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Copyright toolkit

I developed a copyright toolkit for my Digital Copyright course (Info 281) this semester:

It includes resources for determining copyright and public domain status, managing risks and seeking permissions (e.g., Copyright Clearance Center) — as well as places to find public domain, Creative Commons, and DRM-free media, and more!

Suggestions and corrections welcomed! I’d like to keep it up to date, dependent on scheduling and the usual weather conditions. 🙂

I’ve been warned about some of the anti-gaming sentiments that Common Sense Media might hold, so if you have educational resources for learning and understanding copyright, fair use, privacy — for any age group or background — I’d love to hear about it. Thanks!

Review of Susan Cain’s Quiet

Oh hai! As with previous fall semesters, I’ve been busy with graduate school. I’m currently taking two amazing courses, an intensive on digital copyright and another on the Hyperlinked Library (a.k.a., Library 2.0). For the latter, I wrote a book report on Susan Cain’s Quiet: The Power of Introverts in a World that Can’t Stop Taking, which I found insightful and engaging.

The original blog post for this book review is at the Info 287 course site, but it will disappear at the end of this year (2015) — the student blogs are reborn afresh for next iteration of the class in 2016, and beyond. However, I’m very honored that my instructor, Dr. Michael Stephens, has published a copy on his site, Tame the Web.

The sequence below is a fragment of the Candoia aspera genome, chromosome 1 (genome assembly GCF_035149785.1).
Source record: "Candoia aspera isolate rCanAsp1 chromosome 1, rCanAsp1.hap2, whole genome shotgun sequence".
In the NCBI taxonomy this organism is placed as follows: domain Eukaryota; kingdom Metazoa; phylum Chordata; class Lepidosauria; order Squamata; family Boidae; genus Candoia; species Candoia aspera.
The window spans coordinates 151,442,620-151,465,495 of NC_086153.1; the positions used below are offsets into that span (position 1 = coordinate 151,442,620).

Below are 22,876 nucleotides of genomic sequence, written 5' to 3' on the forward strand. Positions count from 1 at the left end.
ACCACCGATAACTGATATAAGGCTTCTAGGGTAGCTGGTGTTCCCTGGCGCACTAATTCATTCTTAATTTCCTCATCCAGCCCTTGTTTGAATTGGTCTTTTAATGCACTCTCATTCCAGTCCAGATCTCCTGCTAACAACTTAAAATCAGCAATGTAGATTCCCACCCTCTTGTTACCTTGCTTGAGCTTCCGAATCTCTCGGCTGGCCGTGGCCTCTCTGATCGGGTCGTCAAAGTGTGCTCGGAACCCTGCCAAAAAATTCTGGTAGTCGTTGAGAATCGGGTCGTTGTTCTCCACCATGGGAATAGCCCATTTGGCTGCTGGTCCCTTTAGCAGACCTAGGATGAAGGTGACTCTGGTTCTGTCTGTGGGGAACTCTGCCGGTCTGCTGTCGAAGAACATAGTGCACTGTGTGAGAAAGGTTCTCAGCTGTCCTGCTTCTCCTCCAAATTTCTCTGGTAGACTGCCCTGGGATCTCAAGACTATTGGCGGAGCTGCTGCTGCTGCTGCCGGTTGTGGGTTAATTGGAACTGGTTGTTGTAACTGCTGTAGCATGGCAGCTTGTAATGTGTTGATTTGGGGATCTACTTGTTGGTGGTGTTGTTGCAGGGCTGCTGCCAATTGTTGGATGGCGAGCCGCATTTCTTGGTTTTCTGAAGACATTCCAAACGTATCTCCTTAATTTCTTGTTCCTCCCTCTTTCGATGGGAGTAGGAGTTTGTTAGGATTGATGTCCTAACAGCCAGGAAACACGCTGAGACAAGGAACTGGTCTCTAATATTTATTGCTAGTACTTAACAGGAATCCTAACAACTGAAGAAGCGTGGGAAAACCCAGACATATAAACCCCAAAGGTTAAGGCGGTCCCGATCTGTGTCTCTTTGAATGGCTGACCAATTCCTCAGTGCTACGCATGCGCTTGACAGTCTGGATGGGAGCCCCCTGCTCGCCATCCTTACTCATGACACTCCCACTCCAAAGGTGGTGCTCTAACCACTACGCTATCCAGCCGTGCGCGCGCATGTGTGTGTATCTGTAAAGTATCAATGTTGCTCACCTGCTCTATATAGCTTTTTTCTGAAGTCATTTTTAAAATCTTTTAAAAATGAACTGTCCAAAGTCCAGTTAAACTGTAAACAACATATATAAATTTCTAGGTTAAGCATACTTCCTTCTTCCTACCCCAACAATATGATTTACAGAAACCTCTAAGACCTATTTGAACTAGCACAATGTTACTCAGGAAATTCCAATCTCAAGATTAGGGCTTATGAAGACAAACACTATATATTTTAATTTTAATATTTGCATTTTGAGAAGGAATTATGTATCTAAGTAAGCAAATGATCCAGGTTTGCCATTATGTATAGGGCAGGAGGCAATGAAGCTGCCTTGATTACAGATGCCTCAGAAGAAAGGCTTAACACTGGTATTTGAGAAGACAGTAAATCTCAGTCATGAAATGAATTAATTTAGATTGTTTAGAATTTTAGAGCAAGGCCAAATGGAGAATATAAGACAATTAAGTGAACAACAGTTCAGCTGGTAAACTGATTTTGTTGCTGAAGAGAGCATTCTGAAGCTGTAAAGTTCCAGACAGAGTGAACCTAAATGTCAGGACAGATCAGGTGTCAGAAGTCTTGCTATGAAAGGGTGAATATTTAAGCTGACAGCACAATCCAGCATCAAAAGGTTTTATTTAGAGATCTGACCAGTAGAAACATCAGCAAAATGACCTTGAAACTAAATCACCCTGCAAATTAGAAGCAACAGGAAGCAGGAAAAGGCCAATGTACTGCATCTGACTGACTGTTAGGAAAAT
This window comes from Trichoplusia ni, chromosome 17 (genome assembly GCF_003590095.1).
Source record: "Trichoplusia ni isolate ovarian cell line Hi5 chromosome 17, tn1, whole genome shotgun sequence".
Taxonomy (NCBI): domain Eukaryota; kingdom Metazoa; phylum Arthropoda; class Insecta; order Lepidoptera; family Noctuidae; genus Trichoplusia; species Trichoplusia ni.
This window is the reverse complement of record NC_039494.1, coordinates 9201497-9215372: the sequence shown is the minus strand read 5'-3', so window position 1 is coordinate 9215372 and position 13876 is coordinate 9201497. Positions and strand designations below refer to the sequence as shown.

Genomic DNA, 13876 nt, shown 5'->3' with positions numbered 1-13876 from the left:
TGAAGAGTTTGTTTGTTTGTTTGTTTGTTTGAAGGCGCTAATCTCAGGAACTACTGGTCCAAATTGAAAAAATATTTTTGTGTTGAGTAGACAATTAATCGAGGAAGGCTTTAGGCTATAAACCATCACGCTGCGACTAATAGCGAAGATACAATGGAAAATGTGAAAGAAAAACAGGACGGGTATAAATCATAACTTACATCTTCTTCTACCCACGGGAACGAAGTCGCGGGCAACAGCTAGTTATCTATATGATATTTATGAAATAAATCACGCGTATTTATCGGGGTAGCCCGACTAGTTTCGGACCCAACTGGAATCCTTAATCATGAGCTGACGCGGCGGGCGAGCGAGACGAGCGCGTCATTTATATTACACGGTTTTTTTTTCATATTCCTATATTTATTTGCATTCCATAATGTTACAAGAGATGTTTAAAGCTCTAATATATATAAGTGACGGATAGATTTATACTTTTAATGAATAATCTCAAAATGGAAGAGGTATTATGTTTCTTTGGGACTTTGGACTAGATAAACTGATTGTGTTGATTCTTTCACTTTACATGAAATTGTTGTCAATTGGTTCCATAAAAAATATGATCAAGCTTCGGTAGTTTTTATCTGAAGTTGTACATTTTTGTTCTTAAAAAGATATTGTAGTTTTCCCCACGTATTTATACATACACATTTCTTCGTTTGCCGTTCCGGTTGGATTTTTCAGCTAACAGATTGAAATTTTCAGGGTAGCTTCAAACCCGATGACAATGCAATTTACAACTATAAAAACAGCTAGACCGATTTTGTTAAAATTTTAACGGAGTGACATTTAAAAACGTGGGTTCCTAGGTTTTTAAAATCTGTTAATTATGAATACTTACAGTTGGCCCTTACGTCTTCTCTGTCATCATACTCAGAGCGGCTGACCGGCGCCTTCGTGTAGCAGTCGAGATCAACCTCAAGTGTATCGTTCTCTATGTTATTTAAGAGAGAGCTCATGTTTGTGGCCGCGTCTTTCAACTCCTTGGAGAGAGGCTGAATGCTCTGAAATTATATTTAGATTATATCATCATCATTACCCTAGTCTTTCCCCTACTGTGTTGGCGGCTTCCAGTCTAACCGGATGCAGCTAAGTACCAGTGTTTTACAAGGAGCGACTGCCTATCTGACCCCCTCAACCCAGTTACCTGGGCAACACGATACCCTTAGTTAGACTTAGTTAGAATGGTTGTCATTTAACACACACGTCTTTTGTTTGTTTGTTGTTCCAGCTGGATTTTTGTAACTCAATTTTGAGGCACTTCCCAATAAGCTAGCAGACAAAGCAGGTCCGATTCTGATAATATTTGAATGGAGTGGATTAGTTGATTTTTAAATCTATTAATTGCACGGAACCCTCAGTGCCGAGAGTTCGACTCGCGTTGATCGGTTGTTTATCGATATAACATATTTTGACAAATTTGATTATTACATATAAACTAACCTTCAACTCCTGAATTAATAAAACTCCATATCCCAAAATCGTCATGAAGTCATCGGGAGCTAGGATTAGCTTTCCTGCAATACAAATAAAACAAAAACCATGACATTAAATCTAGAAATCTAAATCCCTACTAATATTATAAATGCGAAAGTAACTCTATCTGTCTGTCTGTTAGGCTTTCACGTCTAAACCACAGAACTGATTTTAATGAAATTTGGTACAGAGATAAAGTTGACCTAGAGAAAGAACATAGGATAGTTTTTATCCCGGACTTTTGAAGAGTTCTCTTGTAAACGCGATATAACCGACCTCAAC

Creativity, personalities, librarianship, and Susan Cain’s Quiet – A TTW guest post by Sarah Liberman. Comments closed here, but are open at TTW.

Homemade skin toner

I needed something to help with cleaning and refreshing my sensitive combination skin. This skin toner is made with essential oils from (mostly) Mountain Rose Herbs. I measure everything in a dual-scale (metric+imperial) glass beaker. Drops are via reducers attached to the bottles of oil, or by tiny 1/8 ounce glass dropper. (Sorry about the mix of metrics, but, ah well, that’s how things are sold in the U.S.) Although I’m not a fan of strong scents, I’ve added quite a bit of bold floral and herbal oil to counter the very earthy smell of the calendula (like artichokes), carrot seed, and camomile (like garden soil). The rose and neroli oils lend a sweeter note, so they’re optional.

Usual Disclaimer: Test on a small patch of skin several times to see if you react negatively, etc. My experiences and the ingredients have not been blessed by the FDA, etc. YMMV etc.

unmixed skin tonerSkin toner, unmixed. The deep blue chamomile oil lends a pale aquamarine hue to the toner.


Hazelnut & date bars, with a touch of chocolate